It should be obvious to you, Mr Speaker, as a former MP yourself, that assiduous MPs can often assemble dossiers of information that would make the Criminal Investigations Department and the National Security Service shudder with sheer astonishment. This is because people are always going to vociferous MPs — VOLUNTARILY — to offer them information – sometimes secretly guarded information — about what is really going on in the country.



Have some MPs been briefed by former directors of Merchant Bank, who are deterred by the laws of libel from speaking out in public, but who are aware that MPs have the constitutionally-guaranteed privilege of being able to speak in the House without fear of a libel action?We don’t know, because in your high-handed manner, you prevented the MPs from telling their electors what they know.



By resorting to your ‘discretionary powers’ to make a narrow and technical reading of Parliament’s Standing Orders on the sub judice principle, and ignoring the public interest aspect of the matter, you have enabled Merchant Bank’s new owners to get possession of a publicly-owned asset. And possession, as your knowledge of the law should tell you, is effectively, the job done.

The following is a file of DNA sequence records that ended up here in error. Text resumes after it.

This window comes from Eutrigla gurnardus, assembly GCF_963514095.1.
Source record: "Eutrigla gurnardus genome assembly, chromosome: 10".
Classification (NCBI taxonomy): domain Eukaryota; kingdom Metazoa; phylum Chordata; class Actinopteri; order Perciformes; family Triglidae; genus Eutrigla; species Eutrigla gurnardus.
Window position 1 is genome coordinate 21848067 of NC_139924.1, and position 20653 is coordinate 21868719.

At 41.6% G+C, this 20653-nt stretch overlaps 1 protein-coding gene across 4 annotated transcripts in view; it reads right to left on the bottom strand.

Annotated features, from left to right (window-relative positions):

You have, Mr Speaker, unilaterally broken off the claws of the very Parliament whose powers you were elected by MPs — and which you solemnly swore — to uphold and protect jealously, and also strengthen.



One of the principles upon which the founding fathers of the country that became independent in the year of your birth, raised its citizens, was “The welfare of the people is the supreme law!”



For preferring a twisted   interpretation of the sub judice rule to this noble ideal, and repeating by rote, technicalities like the “separation of powers”, without fully taking account of  the historical background from which they sprang, you have earned yourself the ignominious ORDER OF THE SICK PARROT, Class 1b Division.



I refuse to congratulate you.